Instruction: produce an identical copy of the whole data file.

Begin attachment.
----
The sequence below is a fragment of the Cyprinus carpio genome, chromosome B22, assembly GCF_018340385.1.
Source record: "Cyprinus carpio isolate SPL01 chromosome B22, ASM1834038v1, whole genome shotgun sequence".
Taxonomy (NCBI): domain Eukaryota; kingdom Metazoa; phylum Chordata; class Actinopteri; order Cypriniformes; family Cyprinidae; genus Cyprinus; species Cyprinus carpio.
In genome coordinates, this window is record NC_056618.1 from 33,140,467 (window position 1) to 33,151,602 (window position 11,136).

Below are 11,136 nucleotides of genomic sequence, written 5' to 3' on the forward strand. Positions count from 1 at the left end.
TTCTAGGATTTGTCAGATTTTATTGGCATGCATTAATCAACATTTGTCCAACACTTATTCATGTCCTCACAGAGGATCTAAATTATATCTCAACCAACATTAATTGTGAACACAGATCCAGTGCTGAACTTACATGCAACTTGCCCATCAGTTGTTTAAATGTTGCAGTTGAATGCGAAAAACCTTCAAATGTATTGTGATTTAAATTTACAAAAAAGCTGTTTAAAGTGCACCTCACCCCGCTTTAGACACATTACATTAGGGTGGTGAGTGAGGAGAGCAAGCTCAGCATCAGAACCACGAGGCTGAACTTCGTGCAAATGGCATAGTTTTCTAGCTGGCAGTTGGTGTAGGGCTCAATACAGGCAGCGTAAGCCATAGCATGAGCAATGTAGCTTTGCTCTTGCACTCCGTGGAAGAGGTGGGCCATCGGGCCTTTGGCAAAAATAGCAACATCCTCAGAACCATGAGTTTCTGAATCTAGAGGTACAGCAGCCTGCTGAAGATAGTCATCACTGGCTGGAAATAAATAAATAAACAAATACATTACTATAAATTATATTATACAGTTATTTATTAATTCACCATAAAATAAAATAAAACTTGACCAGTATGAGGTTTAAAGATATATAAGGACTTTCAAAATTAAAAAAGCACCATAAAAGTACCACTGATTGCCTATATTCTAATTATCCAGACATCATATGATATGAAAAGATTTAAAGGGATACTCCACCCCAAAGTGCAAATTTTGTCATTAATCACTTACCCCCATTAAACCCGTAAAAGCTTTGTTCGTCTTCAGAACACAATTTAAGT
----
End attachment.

The sequence below is a fragment of the Cyprinus carpio genome, chromosome B22, assembly GCF_018340385.1.
Source record: "Cyprinus carpio isolate SPL01 chromosome B22, ASM1834038v1, whole genome shotgun sequence".
Taxonomy (NCBI): domain Eukaryota; kingdom Metazoa; phylum Chordata; class Actinopteri; order Cypriniformes; family Cyprinidae; genus Cyprinus; species Cyprinus carpio.
In genome coordinates, this window is record NC_056618.1 from 33,140,467 (window position 1) to 33,151,602 (window position 11,136).

Below are 11,136 nucleotides of genomic sequence, written 5' to 3' on the forward strand. Positions count from 1 at the left end.
TTCTAGGATTTGTCAGATTTTATTGGCATGCATTAATCAACATTTGTCCAACACTTATTCATGTCCTCACAGAGGATCTAAATTATATCTCAACCAACATTAATTGTGAACACAGATCCAGTGCTGAACTTACATGCAACTTGCCCATCAGTTGTTTAAATGTTGCAGTTGAATGCGAAAAACCTTCAAATGTATTGTGATTTAAATTTACAAAAAAGCTGTTTAAAGTGCACCTCACCCCGCTTTAGACACATTACATTAGGGTGGTGAGTGAGGAGAGCAAGCTCAGCATCAGAACCACGAGGCTGAACTTCGTGCAAATGGCATAGTTTTCTAGCTGGCAGTTGGTGTAGGGCTCAATACAGGCAGCGTAAGCCATAGCATGAGCAATGTAGCTTTGCTCTTGCACTCCGTGGAAGAGGTGGGCCATCGGGCCTTTGGCAAAAATAGCAACATCCTCAGAACCATGAGTTTCTGAATCTAGAGGTACAGCAGCCTGCTGAAGATAGTCATCACTGGCTGGAAATAAATAAATAAACAAATACATTACTATAAATTATATTATACAGTTATTTATTAATTCACCATAAAATAAAATAAAACTTGACCAGTATGAGGTTTAAAGATATATAAGGACTTTCAAAATTAAAAAAGCACCATAAAAGTACCACTGATTGCCTATATTCTAATTATCCAGACATCATATGATATGAAAAGATTTAAAGGGATACTCCACCCCAAAGTGCAAATTTTGTCATTAATCACTTACCCCCATTAAACCCGTAAAAGCTTTGTTCGTCTTCAGAACACAATTTAAGT